I’m Here …

Friends … our chosen family …“There are very few friends that will lie down with you on empty streets in the middle of the night, without a word. No questions, no asking why, just quietly lay there with you, observing the stars, until you’re ready to get back up on your feet again and walk the last bit home, softly holding your hand as a quiet way of saying “I’m here”.
~ Charlotte Eriksson

(Charlotte Eriksson, Empty Roads & Broken Bottles; in search for The Great Perhaps)
(Photo courtesy of Pixabay)

Custodian of Your Own World

I’ve only come to know John O’Donohue’s work in more recent years, but it speaks to me, tugs at something deep within … “No one else has access to the world you carry around within yourself; you are its custodian and entrance. No one else can see the world the way you see it. No one else can feel your life the way you feel it. Thus it is impossible to ever compare two people because each stands on such different ground. When you compare yourself to others, you are inviting envy into your consciousness; it can be a dangerous and destructive guest.” 
~ John O’Donohue

(John O’Donohue, Anam Cara: A Book of Celtic Wisdom)
(Photo by Chang Qing on Unsplash)

Balance …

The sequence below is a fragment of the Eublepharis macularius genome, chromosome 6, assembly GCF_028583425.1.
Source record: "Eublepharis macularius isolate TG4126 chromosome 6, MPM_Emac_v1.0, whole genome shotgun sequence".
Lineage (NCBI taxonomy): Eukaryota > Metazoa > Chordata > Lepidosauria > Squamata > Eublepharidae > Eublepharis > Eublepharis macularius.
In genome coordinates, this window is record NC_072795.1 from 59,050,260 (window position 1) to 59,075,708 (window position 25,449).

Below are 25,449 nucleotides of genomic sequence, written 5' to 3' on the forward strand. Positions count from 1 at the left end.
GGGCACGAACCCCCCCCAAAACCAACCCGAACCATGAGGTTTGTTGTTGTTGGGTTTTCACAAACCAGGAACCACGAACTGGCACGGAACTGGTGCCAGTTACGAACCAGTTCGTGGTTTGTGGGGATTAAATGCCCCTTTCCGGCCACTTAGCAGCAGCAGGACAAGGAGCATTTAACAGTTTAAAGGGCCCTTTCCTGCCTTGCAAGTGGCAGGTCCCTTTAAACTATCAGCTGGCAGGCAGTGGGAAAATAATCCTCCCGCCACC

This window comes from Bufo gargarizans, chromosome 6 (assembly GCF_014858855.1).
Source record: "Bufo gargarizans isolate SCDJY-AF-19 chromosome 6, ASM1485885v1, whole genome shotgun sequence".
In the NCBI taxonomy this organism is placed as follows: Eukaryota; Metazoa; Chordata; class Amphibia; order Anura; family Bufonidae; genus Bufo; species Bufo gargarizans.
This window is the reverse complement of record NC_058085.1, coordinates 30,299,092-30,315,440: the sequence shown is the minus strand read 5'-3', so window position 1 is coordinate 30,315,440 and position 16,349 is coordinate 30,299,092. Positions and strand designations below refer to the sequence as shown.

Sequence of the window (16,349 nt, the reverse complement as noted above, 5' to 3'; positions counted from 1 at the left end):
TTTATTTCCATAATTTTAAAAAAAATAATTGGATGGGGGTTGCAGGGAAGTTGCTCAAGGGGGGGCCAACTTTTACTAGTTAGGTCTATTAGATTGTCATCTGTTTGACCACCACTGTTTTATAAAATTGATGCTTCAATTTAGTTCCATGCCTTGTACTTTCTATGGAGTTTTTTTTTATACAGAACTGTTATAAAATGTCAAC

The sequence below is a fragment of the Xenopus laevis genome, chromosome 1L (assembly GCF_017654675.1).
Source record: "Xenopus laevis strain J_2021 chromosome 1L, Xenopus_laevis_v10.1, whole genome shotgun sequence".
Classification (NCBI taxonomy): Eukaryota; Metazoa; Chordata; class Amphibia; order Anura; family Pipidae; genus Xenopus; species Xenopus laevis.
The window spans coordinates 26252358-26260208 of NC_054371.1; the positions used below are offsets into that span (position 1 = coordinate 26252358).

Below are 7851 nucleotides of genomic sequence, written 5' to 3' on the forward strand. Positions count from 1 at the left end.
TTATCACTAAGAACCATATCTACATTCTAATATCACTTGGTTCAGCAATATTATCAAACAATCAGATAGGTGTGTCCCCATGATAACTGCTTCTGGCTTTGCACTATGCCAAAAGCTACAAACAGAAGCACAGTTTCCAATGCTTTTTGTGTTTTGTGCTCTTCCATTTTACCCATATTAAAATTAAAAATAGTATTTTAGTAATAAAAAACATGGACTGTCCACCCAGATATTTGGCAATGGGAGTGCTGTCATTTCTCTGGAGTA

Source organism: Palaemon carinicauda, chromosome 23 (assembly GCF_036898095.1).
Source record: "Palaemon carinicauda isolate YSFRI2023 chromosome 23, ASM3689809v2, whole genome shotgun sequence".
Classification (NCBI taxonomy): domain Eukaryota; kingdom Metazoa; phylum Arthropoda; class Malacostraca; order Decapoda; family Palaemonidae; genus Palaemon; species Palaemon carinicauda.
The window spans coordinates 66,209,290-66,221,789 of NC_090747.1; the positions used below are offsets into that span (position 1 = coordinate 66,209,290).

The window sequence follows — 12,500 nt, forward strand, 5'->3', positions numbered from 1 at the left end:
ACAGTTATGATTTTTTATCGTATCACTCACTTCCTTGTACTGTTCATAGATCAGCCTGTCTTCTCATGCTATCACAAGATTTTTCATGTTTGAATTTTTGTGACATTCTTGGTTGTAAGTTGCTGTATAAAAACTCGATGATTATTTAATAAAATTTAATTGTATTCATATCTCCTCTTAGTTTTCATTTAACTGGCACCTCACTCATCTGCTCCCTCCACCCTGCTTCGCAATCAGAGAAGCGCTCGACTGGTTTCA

“Your hand opens and closes, opens and closes. If it were always a fist or always stretched open, you would be paralysed. Your deepest presence is in every small contracting and expanding, the two as beautifully balanced and coordinated as birds’ wings.” 
~ Jalaluddin Rumi

(Jalaluddin Rumi, The Essential Rumi)
(Photo by Gareth Davies on Unsplash)

For the Love of Trees

The older I get the more in love with nature I become. With heavy heart I recently agreed to branches being cut off a beautiful old tree in my garden as they were intruding on a neighbour’s garden and public spaces. It brought to mind these beautiful words from Kahlil Gibran.
“Trees are poems the earth writes upon the sky,
We fell them down and turn them into paper,
That we may record our emptiness.”
~ Kahlil Gibran

(Kahlil Gibran, The Treasured Writings of Kahlil Gibran)
(Photo courtesy of Pexels)

Winter … A Different Perspective

It’s been a long harsh winter here in my part of southern Australia with low minimum temperatures recorded. Winter being my least favourite season, the cold and greyness has seemed never ending. This week, I re-discovered these words from Lewis Carroll … so beautiful …